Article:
Batman absorbs some of the classic tropes of the Western archetype – an antihero who rides in to town and saves the day – but there have also been a number of important iterations of the character that have shaped our understanding of a more modern, mythic hero. In an analysis of Batman during the early seventies, writer and critic, Roger B. Rollin had compared Batman to other important heroes from history, such as Beowulf and Milton’s Paradise Lost. As with the majority of these examples of fictional work it is within these studies that the classic ‘hero’s journey’ has been explored in great length through such works as Joseph Campbell’s The Hero with a Thousand Faces (1949) – a ‘monomyth’ outlining there are specific, universal themes that define a hero. Self-sacrifice, reluctance to the cause, the quest, the old man as guide are just some of the parallels that can be drawn, however, Rollin’s analysis argued that Batman’s hero type could also, more specifically, be identified by influential Canadian literary theorist, Herman Northrop Frye. In his article, Beowulf to Batman: The Epic Hero and Pop Culture (1970) Rollin references Frye’s Type II hero as: human yet morally and legally superior to others – a conception that gives him “a semi-divine aura” (Rollin, p. 435) that places him beyond real human concerns, “Though limited, he is still overwhelmingly powerful and overwhelmingly virtuous” (Rollin, p. 435). Frye’s conclusion presents a cohesive vision of unrivaled morality that expresses an appropriate code of conduct to the reader.
Where Campbell’s hero’s journey described an individual who ventures from the normal world into a supernatural one; winning a decisive victory and returning with their reward – in contrast, Robert Jewett and John Shelton Lawrence set out to argue for the existence of America’s own monomyth in their book, The American Monomyth (1977). As later extended in, The Myth of the American Superhero, they defined:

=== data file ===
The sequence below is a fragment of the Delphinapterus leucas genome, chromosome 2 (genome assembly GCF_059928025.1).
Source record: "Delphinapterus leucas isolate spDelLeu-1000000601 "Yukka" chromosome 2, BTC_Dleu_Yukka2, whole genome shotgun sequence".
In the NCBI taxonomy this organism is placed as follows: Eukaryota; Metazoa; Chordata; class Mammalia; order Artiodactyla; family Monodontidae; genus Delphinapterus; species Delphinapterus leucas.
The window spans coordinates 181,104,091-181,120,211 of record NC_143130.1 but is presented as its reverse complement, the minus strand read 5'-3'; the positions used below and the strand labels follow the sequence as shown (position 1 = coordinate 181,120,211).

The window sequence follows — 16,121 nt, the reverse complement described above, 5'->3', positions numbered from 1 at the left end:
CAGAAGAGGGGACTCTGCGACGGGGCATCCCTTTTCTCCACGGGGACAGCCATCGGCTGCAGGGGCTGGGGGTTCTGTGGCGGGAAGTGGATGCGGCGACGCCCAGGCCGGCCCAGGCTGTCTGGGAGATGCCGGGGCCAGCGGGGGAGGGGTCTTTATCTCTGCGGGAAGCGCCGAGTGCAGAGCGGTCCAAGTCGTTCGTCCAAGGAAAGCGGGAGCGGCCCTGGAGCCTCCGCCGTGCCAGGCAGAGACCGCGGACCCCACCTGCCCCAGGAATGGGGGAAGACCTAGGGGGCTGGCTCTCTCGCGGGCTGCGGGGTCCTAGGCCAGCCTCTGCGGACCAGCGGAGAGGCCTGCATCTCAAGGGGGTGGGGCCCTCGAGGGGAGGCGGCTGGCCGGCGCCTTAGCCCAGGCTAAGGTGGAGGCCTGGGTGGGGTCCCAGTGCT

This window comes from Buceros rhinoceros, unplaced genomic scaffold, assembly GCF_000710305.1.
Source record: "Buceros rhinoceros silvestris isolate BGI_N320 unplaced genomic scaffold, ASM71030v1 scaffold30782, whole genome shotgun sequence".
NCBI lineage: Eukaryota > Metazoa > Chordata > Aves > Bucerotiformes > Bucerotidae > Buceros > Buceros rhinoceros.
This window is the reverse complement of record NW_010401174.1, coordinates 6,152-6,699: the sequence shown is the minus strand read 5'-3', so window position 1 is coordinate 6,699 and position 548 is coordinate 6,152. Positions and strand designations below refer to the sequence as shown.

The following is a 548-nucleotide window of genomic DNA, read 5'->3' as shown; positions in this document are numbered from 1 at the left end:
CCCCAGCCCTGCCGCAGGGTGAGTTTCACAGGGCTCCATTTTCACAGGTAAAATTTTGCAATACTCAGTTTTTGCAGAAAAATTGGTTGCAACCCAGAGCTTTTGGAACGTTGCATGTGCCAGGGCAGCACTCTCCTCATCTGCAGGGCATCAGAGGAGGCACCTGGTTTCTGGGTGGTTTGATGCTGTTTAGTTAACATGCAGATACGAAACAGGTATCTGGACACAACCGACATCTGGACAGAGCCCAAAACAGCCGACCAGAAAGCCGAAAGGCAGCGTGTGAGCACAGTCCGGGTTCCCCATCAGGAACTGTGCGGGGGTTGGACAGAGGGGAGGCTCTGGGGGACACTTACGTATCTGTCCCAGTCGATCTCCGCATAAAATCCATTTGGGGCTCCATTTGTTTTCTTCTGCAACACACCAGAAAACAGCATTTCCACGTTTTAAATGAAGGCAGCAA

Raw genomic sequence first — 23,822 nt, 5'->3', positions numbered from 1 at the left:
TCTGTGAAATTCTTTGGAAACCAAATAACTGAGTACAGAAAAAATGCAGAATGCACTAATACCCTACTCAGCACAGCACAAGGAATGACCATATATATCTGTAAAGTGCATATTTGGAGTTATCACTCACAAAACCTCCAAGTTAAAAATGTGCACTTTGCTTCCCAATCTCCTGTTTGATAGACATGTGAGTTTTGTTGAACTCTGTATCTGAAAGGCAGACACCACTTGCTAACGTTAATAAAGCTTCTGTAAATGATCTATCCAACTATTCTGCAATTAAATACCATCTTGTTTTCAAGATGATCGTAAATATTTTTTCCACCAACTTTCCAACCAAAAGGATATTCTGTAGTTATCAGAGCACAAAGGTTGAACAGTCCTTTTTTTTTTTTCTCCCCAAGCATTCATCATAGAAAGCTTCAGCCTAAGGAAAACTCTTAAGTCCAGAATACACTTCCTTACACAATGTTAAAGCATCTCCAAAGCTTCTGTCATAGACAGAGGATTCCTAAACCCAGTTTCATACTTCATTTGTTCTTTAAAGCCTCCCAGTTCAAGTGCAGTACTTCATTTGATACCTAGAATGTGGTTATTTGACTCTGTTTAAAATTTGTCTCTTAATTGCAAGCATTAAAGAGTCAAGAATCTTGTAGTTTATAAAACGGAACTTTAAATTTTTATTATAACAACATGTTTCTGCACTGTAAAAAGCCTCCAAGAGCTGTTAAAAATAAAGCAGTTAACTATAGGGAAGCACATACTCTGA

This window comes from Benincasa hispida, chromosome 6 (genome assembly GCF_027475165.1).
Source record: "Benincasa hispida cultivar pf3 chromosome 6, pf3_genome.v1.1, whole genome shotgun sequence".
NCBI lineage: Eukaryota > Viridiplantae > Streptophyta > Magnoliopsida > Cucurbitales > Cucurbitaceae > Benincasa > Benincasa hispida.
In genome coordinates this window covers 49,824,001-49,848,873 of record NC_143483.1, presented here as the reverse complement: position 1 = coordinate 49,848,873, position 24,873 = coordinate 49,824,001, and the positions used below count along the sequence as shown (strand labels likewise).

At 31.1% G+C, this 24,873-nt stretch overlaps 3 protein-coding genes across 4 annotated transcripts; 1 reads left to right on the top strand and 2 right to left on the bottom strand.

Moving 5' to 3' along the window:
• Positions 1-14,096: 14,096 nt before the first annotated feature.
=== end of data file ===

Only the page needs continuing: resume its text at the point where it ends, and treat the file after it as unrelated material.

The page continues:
‘A community in a harmonious paradise is threatened by evil; normal institutions fail to contend with this threat; a selfless superhero emerges to renounce temptations and carry out the redemptive task; aided by fate, his decisive victory restores the community to its paradisiacal condition; the superhero then recedes into obscurity.’ (Jewett, Shelton Lawrence 2002, p.6)
The American Monomyth suggests a level of cultural belief in American society that helps to explain the desire in American government to ‘save the world’ and is perhaps a quality mostly associated with the superhero complex. Having observed the major differences between heroes of ancient mythology and those of popular American culture, Jewett and Shelton Lawrence developed a critical definition of a cultural American pattern. They observed that these heroes fitted this pattern and were ubiquitous in American culture, which made them problematic and, some would argue, an almost ridiculous contradiction:
‘In these conventions the monomyth betrays an aim to deny the tragic complexities of human life. It forgets that every gain entails a loss, that extraordinary benefits exact requisite costs…The American monomyth offers vigilantism without lawlessness…He unites a consuming love of impartial justice with a mission of personal vengeance that eliminates due process of law.’ (Jewett, Shelton Lawrence 1977, p.196)
Impartial justice and personal revenge have always played an important role in the story of Batman. His motivation is brought to the forefront by the strict moral code he has defined in order to help protect the innocent and the legacy of his parents. Despite his brutal approaches in working outside the law, his refusal to use a gun symbolises an individual who forms the antithesis of one of America’s most controversial laws. It is this decision alone and the discipline of the character that helps him transcend any form of patriotism and conformity that, to some, may seem a step too far and another important facet that lends a more universal appeal – where Superman represents how America views itself, Batman can be seen as how the rest of the world views America. His mythology is built from one man’s quest of vengeance and although justice is not as tangible as the Holy Grail it is still the chalice that Bruce Wayne searches for, not only defining his character but the also the world he inhabits.
To be continued in Part IV: Psychology